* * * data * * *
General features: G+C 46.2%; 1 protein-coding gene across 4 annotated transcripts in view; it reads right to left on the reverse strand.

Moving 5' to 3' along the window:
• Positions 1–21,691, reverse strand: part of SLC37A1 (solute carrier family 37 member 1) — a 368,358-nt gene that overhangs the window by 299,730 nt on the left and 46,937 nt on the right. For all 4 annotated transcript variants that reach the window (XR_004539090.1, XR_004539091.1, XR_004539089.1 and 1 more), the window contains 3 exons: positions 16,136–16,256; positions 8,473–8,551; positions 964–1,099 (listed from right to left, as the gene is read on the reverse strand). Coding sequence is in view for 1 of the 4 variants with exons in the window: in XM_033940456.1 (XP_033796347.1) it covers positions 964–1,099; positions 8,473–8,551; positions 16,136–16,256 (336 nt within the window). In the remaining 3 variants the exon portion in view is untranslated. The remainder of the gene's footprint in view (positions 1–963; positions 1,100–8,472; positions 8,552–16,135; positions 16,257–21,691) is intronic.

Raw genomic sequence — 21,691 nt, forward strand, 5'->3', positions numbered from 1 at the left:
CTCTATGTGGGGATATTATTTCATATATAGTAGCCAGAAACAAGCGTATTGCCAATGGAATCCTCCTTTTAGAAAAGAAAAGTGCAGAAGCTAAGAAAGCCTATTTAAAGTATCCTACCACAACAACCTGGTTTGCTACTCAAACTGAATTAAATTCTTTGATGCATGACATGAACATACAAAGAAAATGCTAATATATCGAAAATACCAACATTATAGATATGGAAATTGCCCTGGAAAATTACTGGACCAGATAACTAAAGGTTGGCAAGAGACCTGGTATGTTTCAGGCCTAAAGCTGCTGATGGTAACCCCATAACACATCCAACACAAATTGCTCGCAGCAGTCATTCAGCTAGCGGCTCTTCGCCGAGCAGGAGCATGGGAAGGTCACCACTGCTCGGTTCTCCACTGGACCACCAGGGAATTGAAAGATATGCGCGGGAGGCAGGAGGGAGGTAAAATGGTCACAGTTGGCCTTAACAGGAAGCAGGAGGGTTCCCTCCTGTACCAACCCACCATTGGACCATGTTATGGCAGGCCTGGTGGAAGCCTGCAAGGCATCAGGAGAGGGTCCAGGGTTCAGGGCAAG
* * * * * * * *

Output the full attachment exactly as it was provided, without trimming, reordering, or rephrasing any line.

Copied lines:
General features: G+C 46.2%; 1 protein-coding gene across 4 annotated transcripts in view; it reads right to left on the reverse strand.

Moving 5' to 3' along the window:
• Positions 1–21,691, reverse strand: part of SLC37A1 (solute carrier family 37 member 1) — a 368,358-nt gene that overhangs the window by 299,730 nt on the left and 46,937 nt on the right. For all 4 annotated transcript variants that reach the window (XR_004539090.1, XR_004539091.1, XR_004539089.1 and 1 more), the window contains 3 exons: positions 16,136–16,256; positions 8,473–8,551; positions 964–1,099 (listed from right to left, as the gene is read on the reverse strand). Coding sequence is in view for 1 of the 4 variants with exons in the window: in XM_033940456.1 (XP_033796347.1) it covers positions 964–1,099; positions 8,473–8,551; positions 16,136–16,256 (336 nt within the window). In the remaining 3 variants the exon portion in view is untranslated. The remainder of the gene's footprint in view (positions 1–963; positions 1,100–8,472; positions 8,552–16,135; positions 16,257–21,691) is intronic.

Raw genomic sequence — 21,691 nt, forward strand, 5'->3', positions numbered from 1 at the left:
CTCTATGTGGGGATATTATTTCATATATAGTAGCCAGAAACAAGCGTATTGCCAATGGAATCCTCCTTTTAGAAAAGAAAAGTGCAGAAGCTAAGAAAGCCTATTTAAAGTATCCTACCACAACAACCTGGTTTGCTACTCAAACTGAATTAAATTCTTTGATGCATGACATGAACATACAAAGAAAATGCTAATATATCGAAAATACCAACATTATAGATATGGAAATTGCCCTGGAAAATTACTGGACCAGATAACTAAAGGTTGGCAAGAGACCTGGTATGTTTCAGGCCTAAAGCTGCTGATGGTAACCCCATAACACATCCAACACAAATTGCTCGCAGCAGTCATTCAGCTAGCGGCTCTTCGCCGAGCAGGAGCATGGGAAGGTCACCACTGCTCGGTTCTCCACTGGACCACCAGGGAATTGAAAGATATGCGCGGGAGGCAGGAGGGAGGTAAAATGGTCACAGTTGGCCTTAACAGGAAGCAGGAGGGTTCCCTCCTGTACCAACCCACCATTGGACCATGTTATGGCAGGCCTGGTGGAAGCCTGCAAGGCATCAGGAGAGGGTCCAGGGTTCAGGGCAAG